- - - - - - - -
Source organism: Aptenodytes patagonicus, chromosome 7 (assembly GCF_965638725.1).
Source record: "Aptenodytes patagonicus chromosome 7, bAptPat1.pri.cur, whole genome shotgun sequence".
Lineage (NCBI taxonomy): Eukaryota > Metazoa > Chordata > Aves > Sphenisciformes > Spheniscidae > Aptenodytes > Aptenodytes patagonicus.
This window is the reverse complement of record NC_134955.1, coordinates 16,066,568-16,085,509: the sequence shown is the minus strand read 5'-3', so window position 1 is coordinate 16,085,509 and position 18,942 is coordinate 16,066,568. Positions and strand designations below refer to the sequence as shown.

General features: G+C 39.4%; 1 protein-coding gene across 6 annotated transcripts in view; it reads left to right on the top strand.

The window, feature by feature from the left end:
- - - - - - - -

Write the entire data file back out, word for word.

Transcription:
Source organism: Aptenodytes patagonicus, chromosome 7 (assembly GCF_965638725.1).
Source record: "Aptenodytes patagonicus chromosome 7, bAptPat1.pri.cur, whole genome shotgun sequence".
Lineage (NCBI taxonomy): Eukaryota > Metazoa > Chordata > Aves > Sphenisciformes > Spheniscidae > Aptenodytes > Aptenodytes patagonicus.
This window is the reverse complement of record NC_134955.1, coordinates 16,066,568-16,085,509: the sequence shown is the minus strand read 5'-3', so window position 1 is coordinate 16,085,509 and position 18,942 is coordinate 16,066,568. Positions and strand designations below refer to the sequence as shown.

General features: G+C 39.4%; 1 protein-coding gene across 6 annotated transcripts in view; it reads left to right on the top strand.

The window, feature by feature from the left end: